Pardon for the Albuera 19?
Two events last week raised extrajudicial killing (EJK) as an urgent concern for our political leaders and the public. No April Fool’s joke.
On March 27, PNP Director General “Bato” dela Rosa launched his personal drive to “disprove” claims of 7,000 EJKs. On March 29 in Oriental Mindoro, Du30 said he would advise the policemen charged with the killing of Albuera Mayor Rolando Espinosa to plead guilty, and then grant them absolute pardon.
The government has tried various ways to counter claims about EJKs in the country. One attempt was to redefine it away. Assistant Interior Secretary Epimaco Densing III argued that, without a death penalty, there is no judicial killing: “If a country has no judicial killing, there’s no extrajudicial killing.” Another approach was to decline the search for evidence of its existence
Whistle-blowers Edgar Matobato and Arturo Lascañas offered testimony on EJKs based on personal knowledge, under oath and against self-interest. Detecting mistakes in details, the Senate inquiry dismissed Matobato’s veracity; EJK victims, for instance, were wrapped in “packaging,” and not “masking,” tape, as he had claimed. But masking tape was the common generic term in the region, the way Colgate once stood for toothpaste.
Senators deemed Lascañas untrustworthy. He had fooled them once in denying that “death squads” operated in Davao; they refused to be fooled a second time. As appropriate reflection for Holy Week, one wonders if our bible-thumpers in the Senate would disqualify Peter as a witness because he thrice lied knowing Christ.
Dela Rosa took a slightly different tack. That over 7,000 killings have taken place under Du30’s watch was not really in dispute. The controversy was over the classification of these killings. Which ones were EJK?
From Dela Rosa’s perspective, none of them. At a Camp Crame briefing, he asked the media to “forget about EJK, don’t use that term,” challenging them to cite any instance when the PNP used it. For him, EJK meant “state-sponsored killing.” But a meaningful response to EJK allegations must take the term as it is generally understood.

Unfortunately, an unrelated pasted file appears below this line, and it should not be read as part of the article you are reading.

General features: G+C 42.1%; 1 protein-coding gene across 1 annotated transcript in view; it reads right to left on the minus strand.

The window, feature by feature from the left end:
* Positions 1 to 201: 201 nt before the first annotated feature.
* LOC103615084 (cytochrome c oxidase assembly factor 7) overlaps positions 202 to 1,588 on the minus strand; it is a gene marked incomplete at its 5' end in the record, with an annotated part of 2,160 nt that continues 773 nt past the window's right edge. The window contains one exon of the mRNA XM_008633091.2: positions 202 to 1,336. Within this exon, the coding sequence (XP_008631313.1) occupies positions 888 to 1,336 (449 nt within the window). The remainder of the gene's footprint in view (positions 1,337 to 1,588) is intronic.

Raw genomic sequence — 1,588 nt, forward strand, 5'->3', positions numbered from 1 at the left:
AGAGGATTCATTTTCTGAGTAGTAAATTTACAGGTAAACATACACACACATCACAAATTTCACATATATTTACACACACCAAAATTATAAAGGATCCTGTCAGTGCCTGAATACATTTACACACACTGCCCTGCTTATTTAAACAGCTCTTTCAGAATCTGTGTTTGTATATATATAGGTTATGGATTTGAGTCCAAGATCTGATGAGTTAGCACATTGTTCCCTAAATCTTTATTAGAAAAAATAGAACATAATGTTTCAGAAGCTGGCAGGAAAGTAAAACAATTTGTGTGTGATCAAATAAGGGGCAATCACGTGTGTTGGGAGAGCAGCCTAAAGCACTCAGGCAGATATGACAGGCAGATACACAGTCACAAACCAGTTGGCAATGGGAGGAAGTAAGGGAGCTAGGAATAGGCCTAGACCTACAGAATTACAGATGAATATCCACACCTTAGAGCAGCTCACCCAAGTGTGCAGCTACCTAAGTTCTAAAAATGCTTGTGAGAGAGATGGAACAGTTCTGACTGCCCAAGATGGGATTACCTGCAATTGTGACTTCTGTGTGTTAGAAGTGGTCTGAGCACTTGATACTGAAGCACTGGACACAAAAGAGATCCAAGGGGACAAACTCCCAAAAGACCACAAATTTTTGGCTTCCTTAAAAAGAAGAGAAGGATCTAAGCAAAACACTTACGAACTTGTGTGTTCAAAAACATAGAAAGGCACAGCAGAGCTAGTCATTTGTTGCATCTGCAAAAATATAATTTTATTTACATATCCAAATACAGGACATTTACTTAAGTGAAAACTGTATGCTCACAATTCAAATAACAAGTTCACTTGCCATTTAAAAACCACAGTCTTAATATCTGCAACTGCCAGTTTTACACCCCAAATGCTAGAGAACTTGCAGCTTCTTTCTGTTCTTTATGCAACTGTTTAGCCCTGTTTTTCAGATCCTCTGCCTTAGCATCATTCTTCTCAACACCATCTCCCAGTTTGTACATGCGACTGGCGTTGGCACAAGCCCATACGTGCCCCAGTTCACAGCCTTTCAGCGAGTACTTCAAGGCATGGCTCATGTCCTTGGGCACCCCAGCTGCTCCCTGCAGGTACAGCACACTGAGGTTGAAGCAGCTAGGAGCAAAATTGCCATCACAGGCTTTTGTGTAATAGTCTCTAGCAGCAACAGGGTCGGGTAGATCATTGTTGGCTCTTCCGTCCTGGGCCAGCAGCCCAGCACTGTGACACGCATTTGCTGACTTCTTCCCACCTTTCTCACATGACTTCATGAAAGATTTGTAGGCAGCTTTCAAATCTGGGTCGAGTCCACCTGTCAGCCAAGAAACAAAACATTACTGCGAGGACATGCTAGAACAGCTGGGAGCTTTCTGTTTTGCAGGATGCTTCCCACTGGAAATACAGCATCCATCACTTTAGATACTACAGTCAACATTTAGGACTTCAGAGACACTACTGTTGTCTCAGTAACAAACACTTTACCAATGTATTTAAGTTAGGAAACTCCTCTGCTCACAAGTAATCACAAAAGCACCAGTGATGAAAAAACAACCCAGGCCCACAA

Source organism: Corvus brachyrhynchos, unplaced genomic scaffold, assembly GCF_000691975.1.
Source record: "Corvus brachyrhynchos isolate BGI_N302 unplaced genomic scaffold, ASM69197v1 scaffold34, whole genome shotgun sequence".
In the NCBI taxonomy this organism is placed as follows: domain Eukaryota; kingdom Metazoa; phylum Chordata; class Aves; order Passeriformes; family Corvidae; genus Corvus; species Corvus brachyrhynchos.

The essential element of EJK is not state-sponsorship but the participation of state security forces or their agents in the killing of any person without sanction of a judicial or legal process. Rogue police can commit EJK. Both Dela Rosa and Du30 have publicly denounced widespread police corruption that required the suspension of “Tokhang” operations.
To assert that the government has not ordered, has opposed and has punished EJK is not sufficient. International law binds states to “take effective action to prevent, combat and eliminate [EJK] … in all its forms and manifestations.”
As Dela Rosa intended, the criterion of state sponsorship for EJK sets a high bar for proof. But Du30 has undermined his intent by intervening in the case that comes closest to meeting the standard: the killing of Albuera Mayor Espinosa. In the dark of dawn, avoiding security cameras and keeping eyewitnesses at bay, 19 police agents, including high-ranking officers, killed Espinosa in his jail cell. A confessed drug criminal and father of a drug lord, Espinosa had surrendered to Dela Rosa, believing that he would be safe in prison.
The NBI and several senators concluded that Espinosa’s death was a “rubout.” No official, written order for the Espinosa killing has yet surfaced. But the careful planning and the involvement of so many PNP and state agents give the case the odor of a premeditated state operation. Du30’s insistence from the beginning that the killing was justified and that he would give them absolute pardon may supply the final stamp of state sponsorship of murder.
Many may believe that Espinosa deserved to die because he was a drug-addict bastard. But Du30 has a rather broad list of bastards he considers deserving of death. Who is to say who will land on that list?
Senators Antonio Trillanes, Panfilo Lacson, Grace Poe and Bam Aquino have opposed Du30’s plan, which would effectively transform the police into a private presidential force vested with impunity. They need the support of their colleagues in the government and of the public.
Edilberto C. de Jesus (firstname.lastname@example.org) is professor emeritus at the Asian Institute of Management. Prof. Rofel Brion’s Tagalog translation of this column and others earlier published, together with other commentaries, are in http://secondthoughts.ph.
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